McDonald's: Animal rights group blockades depots, activists say

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Media caption,

"We're demanding McDonald's goes fully plant-based by 2025"

Animal rights protesters say they are blockading four McDonald's distribution centres in the UK to stop deliveries to the fast-food chain's 1,300 UK outlets.

Animal Rebellion said activists were using trucks and bamboo structures to stop lorries leaving depots in Hemel Hempstead, Basingstoke, Coventry and Heywood, Greater Manchester.

The group is targeting McDonald's "for its role in the climate emergency".

McDonald's UK said it was "assessing the impact" of the protest on supplies.

A spokeswoman said: "Our distribution centres are currently facing disruption. We are assessing the impact on deliveries to our restaurants and to menu items. We apologise to our customers for any disappointment caused."

Image source, PA Media
Image caption,
About 50 activists are stopping deliveries leaving four McDonald's depots across the UK

Animal Rebellion spokesman James Ozden, at a protest in Coventry, accused the meat and dairy industry of "destroying our planet".

Mr Ozden told the BBC the meat and dairy industry was "causing huge amounts of rainforest deforestation, emitting vast quantities of greenhouse gases and killing billions of animals each year".

"The only sustainable and realistic way to feed 10 billion people is with a plant-based food system. Organic, free-range and 'sustainable' animal-based options simply aren't good enough", he said.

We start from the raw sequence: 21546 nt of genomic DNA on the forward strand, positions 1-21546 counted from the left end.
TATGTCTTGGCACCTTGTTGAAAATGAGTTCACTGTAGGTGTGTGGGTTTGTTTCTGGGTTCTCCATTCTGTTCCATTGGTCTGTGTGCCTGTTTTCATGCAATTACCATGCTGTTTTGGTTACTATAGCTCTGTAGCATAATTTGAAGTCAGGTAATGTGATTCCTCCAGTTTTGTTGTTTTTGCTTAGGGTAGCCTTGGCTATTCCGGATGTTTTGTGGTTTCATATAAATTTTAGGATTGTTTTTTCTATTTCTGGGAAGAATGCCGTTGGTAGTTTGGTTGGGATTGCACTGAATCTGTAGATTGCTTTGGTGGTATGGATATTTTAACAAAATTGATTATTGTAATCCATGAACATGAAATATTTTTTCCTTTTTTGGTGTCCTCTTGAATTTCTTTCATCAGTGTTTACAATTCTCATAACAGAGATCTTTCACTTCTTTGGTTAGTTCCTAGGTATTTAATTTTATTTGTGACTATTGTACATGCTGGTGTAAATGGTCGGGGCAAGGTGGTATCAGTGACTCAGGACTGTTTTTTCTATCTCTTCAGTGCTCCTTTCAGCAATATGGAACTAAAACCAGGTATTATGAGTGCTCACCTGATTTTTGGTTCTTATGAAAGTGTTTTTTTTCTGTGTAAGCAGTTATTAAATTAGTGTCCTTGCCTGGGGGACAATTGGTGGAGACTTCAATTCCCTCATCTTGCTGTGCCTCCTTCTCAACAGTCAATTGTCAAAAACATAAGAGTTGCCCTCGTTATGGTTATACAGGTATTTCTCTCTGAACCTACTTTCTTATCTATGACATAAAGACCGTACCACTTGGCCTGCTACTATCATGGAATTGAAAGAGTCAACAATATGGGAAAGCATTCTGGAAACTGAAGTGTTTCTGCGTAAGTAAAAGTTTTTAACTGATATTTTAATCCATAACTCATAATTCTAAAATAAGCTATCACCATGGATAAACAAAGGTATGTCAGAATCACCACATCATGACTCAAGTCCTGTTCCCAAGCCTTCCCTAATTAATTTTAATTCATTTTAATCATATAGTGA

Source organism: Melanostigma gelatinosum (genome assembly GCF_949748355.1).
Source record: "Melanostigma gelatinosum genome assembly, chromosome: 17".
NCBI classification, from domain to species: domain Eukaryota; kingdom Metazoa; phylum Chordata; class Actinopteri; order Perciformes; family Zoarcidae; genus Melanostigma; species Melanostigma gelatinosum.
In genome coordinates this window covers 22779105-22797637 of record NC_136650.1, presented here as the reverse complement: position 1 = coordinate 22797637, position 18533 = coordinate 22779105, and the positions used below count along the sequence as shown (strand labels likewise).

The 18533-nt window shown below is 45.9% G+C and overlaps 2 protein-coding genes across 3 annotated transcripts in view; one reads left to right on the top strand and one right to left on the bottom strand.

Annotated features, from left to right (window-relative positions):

Animal Rebellion wants McDonald's to commit to becoming fully plant-based by 2025.

Image source, PA Media
Image caption,
Protesters have tied themselves to bamboo structures which are blocking the depot's entrance and exit
Image source, Basingstoke Socialists
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Basingstoke is one of four depots where people have attached themselves to bamboo structures blocking access to depots

The group tweeted that it intends to remain at the sites for at least 24 hours and aims to cause "significant disruption" to McDonald's as the restaurants restock over the weekend.

A second tweet called on McDonald's to personally engage with the activists at the protest sites, saying: "We're waiting for them to come talk to us, or we'll stop their distribution to all 1,300 restaurants ALL DAY."

West Midlands Police said it was aware of the protest at the depot site in the Canley area of Coventry and there was a police presence there.

The force said it recognised "the right to a peaceful protest", but expressed concern over the "significant disruption to businesses" caused by blocking the sole entrance and exit point to the distribution site.

"We have asked the small group of activists to remain mindful of road users and in particular emergency vehicles and will continue to maintain an open dialogue with them," a spokesman for the force said.

Animal Rebellion describes itself as "a mass movement that uses nonviolent civil disobedience to bring about a transition to a just and sustainable plant-based food system".